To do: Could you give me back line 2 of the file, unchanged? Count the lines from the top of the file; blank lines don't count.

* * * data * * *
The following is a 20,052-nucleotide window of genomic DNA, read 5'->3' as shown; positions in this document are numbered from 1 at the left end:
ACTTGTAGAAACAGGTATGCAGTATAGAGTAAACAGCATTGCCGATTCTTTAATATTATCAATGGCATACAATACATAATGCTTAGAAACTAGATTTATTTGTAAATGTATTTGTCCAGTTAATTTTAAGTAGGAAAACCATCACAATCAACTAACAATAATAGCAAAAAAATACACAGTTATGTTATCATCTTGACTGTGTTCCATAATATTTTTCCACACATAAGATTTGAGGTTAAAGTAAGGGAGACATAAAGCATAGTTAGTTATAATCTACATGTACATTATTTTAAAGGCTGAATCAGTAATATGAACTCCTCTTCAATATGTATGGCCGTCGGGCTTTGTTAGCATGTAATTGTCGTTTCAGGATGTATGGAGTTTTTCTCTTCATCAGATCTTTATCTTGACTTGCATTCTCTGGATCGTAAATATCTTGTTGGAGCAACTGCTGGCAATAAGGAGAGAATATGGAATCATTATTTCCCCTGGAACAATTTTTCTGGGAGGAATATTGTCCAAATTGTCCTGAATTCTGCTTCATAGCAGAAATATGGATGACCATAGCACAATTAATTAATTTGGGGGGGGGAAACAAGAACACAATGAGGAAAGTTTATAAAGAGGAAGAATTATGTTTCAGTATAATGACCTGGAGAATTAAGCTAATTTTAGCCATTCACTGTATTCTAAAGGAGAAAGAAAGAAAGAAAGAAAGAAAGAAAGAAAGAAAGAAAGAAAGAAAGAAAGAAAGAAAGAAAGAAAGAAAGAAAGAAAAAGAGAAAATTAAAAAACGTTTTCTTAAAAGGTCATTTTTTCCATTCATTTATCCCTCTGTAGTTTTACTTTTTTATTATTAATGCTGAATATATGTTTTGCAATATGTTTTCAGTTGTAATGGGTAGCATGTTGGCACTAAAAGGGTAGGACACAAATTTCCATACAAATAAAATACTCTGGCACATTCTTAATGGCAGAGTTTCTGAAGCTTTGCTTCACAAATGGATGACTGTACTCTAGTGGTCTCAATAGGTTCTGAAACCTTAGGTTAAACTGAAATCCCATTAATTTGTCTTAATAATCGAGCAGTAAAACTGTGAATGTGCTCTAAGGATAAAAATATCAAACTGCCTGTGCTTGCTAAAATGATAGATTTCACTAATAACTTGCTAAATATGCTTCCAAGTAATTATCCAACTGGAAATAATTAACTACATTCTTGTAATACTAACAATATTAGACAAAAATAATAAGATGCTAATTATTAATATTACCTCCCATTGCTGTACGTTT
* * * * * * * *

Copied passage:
ACTTGTAGAAACAGGTATGCAGTATAGAGTAAACAGCATTGCCGATTCTTTAATATTATCAATGGCATACAATACATAATGCTTAGAAACTAGATTTATTTGTAAATGTATTTGTCCAGTTAATTTTAAGTAGGAAAACCATCACAATCAACTAACAATAATAGCAAAAAAATACACAGTTATGTTATCATCTTGACTGTGTTCCATAATATTTTTCCACACATAAGATTTGAGGTTAAAGTAAGGGAGACATAAAGCATAGTTAGTTATAATCTACATGTACATTATTTTAAAGGCTGAATCAGTAATATGAACTCCTCTTCAATATGTATGGCCGTCGGGCTTTGTTAGCATGTAATTGTCGTTTCAGGATGTATGGAGTTTTTCTCTTCATCAGATCTTTATCTTGACTTGCATTCTCTGGATCGTAAATATCTTGTTGGAGCAACTGCTGGCAATAAGGAGAGAATATGGAATCATTATTTCCCCTGGAACAATTTTTCTGGGAGGAATATTGTCCAAATTGTCCTGAATTCTGCTTCATAGCAGAAATATGGATGACCATAGCACAATTAATTAATTTGGGGGGGGGAAACAAGAACACAATGAGGAAAGTTTATAAAGAGGAAGAATTATGTTTCAGTATAATGACCTGGAGAATTAAGCTAATTTTAGCCATTCACTGTATTCTAAAGGAGAAAGAAAGAAAGAAAGAAAGAAAGAAAGAAAGAAAGAAAGAAAGAAAGAAAGAAAGAAAGAAAGAAAGAAAGAAAGAAAAAGAGAAAATTAAAAAACGTTTTCTTAAAAGGTCATTTTTTCCATTCATTTATCCCTCTGTAGTTTTACTTTTTTATTATTAATGCTGAATATATGTTTTGCAATATGTTTTCAGTTGTAATGGGTAGCATGTTGGCACTAAAAGGGTAGGACACAAATTTCCATACAAATAAAATACTCTGGCACATTCTTAATGGCAGAGTTTCTGAAGCTTTGCTTCACAAATGGATGACTGTACTCTAGTGGTCTCAATAGGTTCTGAAACCTTAGGTTAAACTGAAATCCCATTAATTTGTCTTAATAATCGAGCAGTAAAACTGTGAATGTGCTCTAAGGATAAAAATATCAAACTGCCTGTGCTTGCTAAAATGATAGATTTCACTAATAACTTGCTAAATATGCTTCCAAGTAATTATCCAACTGGAAATAATTAACTACATTCTTGTAATACTAACAATATTAGACAAAAATAATAAGATGCTAATTATTAATATTACCTCCCATTGCTGTACGTTT